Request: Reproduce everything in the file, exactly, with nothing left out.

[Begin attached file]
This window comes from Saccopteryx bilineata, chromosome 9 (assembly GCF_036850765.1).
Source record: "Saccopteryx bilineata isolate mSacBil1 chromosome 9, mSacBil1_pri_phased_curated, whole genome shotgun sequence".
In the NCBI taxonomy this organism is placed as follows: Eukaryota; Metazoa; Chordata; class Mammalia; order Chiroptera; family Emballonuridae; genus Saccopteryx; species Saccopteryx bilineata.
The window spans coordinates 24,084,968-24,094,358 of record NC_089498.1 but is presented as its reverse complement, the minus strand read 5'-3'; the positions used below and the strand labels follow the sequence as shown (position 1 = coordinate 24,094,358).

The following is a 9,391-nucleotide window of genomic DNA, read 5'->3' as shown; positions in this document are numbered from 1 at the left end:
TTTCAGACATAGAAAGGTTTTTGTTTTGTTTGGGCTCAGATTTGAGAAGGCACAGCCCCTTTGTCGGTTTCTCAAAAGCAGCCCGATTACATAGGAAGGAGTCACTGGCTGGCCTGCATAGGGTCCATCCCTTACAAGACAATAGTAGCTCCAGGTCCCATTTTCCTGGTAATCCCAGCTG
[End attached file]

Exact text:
This window comes from Saccopteryx bilineata, chromosome 9 (assembly GCF_036850765.1).
Source record: "Saccopteryx bilineata isolate mSacBil1 chromosome 9, mSacBil1_pri_phased_curated, whole genome shotgun sequence".
In the NCBI taxonomy this organism is placed as follows: Eukaryota; Metazoa; Chordata; class Mammalia; order Chiroptera; family Emballonuridae; genus Saccopteryx; species Saccopteryx bilineata.
The window spans coordinates 24,084,968-24,094,358 of record NC_089498.1 but is presented as its reverse complement, the minus strand read 5'-3'; the positions used below and the strand labels follow the sequence as shown (position 1 = coordinate 24,094,358).

The following is a 9,391-nucleotide window of genomic DNA, read 5'->3' as shown; positions in this document are numbered from 1 at the left end:
TTTCAGACATAGAAAGGTTTTTGTTTTGTTTGGGCTCAGATTTGAGAAGGCACAGCCCCTTTGTCGGTTTCTCAAAAGCAGCCCGATTACATAGGAAGGAGTCACTGGCTGGCCTGCATAGGGTCCATCCCTTACAAGACAATAGTAGCTCCAGGTCCCATTTTCCTGGTAATCCCAGCTG